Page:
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TomTom Via Live 120 review

Our Rating :
Price when reviewed : £175
inc VAT

Despite a couple of minor flaws, the Via Live 120 is a great satnav. We just hope MyTomTom is fully working soon.

If you read our review of the Go 1000 Live, but were hoping for a cheaper version, you’re in luck: TomTom has launched the Via Live 120. It has almost all the benefits of the 1000, but costs well under £200.

The 4.3in screen is the same size and same resolution, and you get the same revamped interface with simplified, logical menus. Planning a route is incredibly easy, partly because there are so many ways to choose a destination. Google Local Search is particularly good as this removes the limit of the points of interest database, although just about every satnav with mobile data now has this facility.

TomTom Via Live 120

Route calculation is slightly quicker than on older Go models as the internal memory stores pre-calculated routes between any two points – this also makes route recalculations quicker. As ever, routes are planned using real road speed data, so you’ll always be on the optimal route regardless of the time of day, or day of the week. Add to this HD Traffic, and you’ve got the most up-to-date information on jams: as soon as there’s a faster route available, the Via Live 120 will ask if you want to take it, or automatically switch to it if you’ve set this in the options. Live services are free for the first year, then a shade under £50 annually after that.

Spoken directions are very clear, and most road names are pronounced correctly. Lane guidance is also clearer than the old software version, but the difference is subtle. We still like the redesigned information bar, which splits speed, turn directions and journey time into three sections. The tweaked traffic information bar is also clearer. Tap the traffic bar and you can quickly check if there are any delays on your commute. Another button reads the traffic information aloud; in a separate menu, you can see a live weather forecast for your current location or destination, which can also be read out.

Clearly, costs have had to be cut somewhere and the most obvious is the touchscreen. Where the Go 1000 has a capacitive screen, the 120 has the same resistive screen as most satnavs. This means it doesn’t support pinch-to-zoom, nor swiping between menus. If you’re used to a capacitive screen, perhaps on your smartphone, it feels like a step backward to have to prod the screen hard to register your intentions.

Another difference is the windscreen mount. There’s no magnetic dock here: a slimline mount is permanently attached to the rear. As this could be a limitation, the 120 has an orientation sensor and automatically flips the screen when you turn the satnav upside down. Unfortunately, there’s no portrait mode.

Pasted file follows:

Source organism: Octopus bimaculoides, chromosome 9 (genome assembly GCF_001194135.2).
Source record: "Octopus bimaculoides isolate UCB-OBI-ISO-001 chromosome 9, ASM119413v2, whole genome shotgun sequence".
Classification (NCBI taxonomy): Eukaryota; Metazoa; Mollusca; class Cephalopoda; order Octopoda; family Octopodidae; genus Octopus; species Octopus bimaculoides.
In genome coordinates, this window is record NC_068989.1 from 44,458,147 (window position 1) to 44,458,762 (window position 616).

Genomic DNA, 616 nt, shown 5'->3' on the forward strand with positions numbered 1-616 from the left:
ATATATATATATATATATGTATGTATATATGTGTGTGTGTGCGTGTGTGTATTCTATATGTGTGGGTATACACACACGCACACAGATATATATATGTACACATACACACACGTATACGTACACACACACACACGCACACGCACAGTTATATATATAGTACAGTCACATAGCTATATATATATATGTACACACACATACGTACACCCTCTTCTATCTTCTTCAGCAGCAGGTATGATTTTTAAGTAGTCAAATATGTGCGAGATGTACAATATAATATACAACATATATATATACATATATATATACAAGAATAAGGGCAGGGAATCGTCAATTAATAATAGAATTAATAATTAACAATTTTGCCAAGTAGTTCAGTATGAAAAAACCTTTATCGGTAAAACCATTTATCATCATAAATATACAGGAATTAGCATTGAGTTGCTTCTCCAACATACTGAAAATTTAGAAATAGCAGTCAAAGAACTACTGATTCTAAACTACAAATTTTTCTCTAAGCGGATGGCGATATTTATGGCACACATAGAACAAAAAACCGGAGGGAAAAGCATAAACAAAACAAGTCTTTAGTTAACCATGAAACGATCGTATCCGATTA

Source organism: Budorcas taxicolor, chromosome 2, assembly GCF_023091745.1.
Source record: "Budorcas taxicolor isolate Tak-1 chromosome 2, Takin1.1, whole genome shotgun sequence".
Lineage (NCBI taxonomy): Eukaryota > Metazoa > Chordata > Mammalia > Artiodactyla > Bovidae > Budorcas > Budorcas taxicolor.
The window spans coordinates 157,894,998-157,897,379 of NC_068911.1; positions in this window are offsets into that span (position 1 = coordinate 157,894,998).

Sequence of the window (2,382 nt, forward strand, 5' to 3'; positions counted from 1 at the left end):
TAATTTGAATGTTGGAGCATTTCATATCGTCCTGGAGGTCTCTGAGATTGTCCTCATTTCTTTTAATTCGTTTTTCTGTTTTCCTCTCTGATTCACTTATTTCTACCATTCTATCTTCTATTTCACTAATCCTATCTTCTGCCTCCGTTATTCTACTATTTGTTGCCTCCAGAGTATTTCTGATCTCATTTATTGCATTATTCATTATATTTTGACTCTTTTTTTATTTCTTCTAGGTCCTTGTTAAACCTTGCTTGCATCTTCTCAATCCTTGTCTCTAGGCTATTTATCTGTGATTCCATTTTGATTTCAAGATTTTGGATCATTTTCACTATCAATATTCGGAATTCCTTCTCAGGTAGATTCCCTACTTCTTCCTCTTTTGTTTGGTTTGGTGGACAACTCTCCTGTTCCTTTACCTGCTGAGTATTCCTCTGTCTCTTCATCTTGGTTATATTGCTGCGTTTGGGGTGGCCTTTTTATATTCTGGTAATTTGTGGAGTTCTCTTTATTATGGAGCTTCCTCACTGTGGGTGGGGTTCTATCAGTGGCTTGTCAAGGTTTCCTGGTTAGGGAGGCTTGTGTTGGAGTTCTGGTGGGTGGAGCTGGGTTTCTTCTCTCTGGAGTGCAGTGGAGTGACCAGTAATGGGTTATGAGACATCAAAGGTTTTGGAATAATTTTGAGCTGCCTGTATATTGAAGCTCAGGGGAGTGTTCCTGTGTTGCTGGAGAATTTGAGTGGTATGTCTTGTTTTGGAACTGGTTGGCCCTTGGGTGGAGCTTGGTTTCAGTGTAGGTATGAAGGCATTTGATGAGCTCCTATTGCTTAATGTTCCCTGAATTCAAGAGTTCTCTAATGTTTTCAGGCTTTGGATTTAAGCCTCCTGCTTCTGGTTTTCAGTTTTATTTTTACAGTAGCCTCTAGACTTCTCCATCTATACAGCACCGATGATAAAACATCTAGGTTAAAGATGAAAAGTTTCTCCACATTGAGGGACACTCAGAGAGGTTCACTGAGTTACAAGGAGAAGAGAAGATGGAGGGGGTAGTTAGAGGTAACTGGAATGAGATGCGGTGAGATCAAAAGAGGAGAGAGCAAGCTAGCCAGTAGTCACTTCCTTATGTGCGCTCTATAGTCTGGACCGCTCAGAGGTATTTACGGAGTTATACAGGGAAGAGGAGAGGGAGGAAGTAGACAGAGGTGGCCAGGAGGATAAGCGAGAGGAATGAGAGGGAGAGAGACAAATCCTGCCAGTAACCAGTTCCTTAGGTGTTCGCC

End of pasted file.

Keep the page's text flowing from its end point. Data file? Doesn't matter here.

TomTom Via Live 120 rear

This is a minor quibble, and we’re more concerned that TomTom hasn’t improved voice recognition for the 120. As long as there’s not too much background noise, accuracy is quite good when speaking an address. However, it’s annoying that you can’t enter a postcode this way – you have to say the city and street name. We were disappointed, too, when the 120 couldn’t differentiate our “yes” and “no” when asked if we’d like to accept alternative routes.

Another annoyance is that there’s only one USB cable in the box – no separate data cable to keep with your computer. Plus, although the connection is standard micro USB, the port is slightly recessed, so a third-party cable may not fit properly.

When we reviewed the Go 1000 Live back a few months ago, TomTom was still working on its new online version of TomTom Home, called MyTomTom. There appears to have been some progress as it’s possible to make changes to maps using Map Share on the 120. However, you can’t yet add Funny Voices, add custom POIs or buy extra map coverage. [UPDATE 28/02/2011: A new version of Navigator is available to download via MyTomTom which enables installation of third-party POIs, and also fixes minor bugs and speech recognition problems.] Owing to the fact that very few owners used Live Fuel Prices on previous models, this service has been dropped altogether.

TomTom is focusing its efforts on enabling Latest Map Guarantee. This ensures you have the most up-to-date map if a new version was released within 30 days of you first using the satnav. As the feature isn’t yet working, TomTom has extended this to at least 90 days. Speed camera locations are updated when you connect the Via Live 120 to your computer, and mobile cameras are updated over the air so you’re warned of these.

If you already own a TomTom satnav with live services, there’s little incentive to upgrade. If not, the Via 120 isn’t bad value at £175. This includes full coverage of Europe, and Google Local Search works in other countries too, not just in the UK. Oddly, the UK & Ireland version is no cheaper, so there’s no reason to buy it. However, unless you drive for a living, there are plenty of cheaper satnavs, such as the Mio Navman 470, that do a fine job of getting you from A to B, albeit without warning you of traffic problems.




Navigation softwareN/A
Map dataTeleAtlas
Countries coveredEurope
Traffic informationGPRS
Toll road warningyes
Roadblock avoidanceyes
Speed camera alertsyes


Typestandalone satnav
Compatible operating systemN/A
Viewable size4.3in
Native resolution480×272
Memory card supportmicroSD (currently not used)
Memory card included4096MB
Accessoriescar charger, micro USB cable
CCD effective megapixelsnone-megapixel
ExtrasGoogle Live Search, HD Traffic, voice control

Buying Information

Warrantyone year RTB


GPS London route calculation test6s
GPS UK route calculation test24s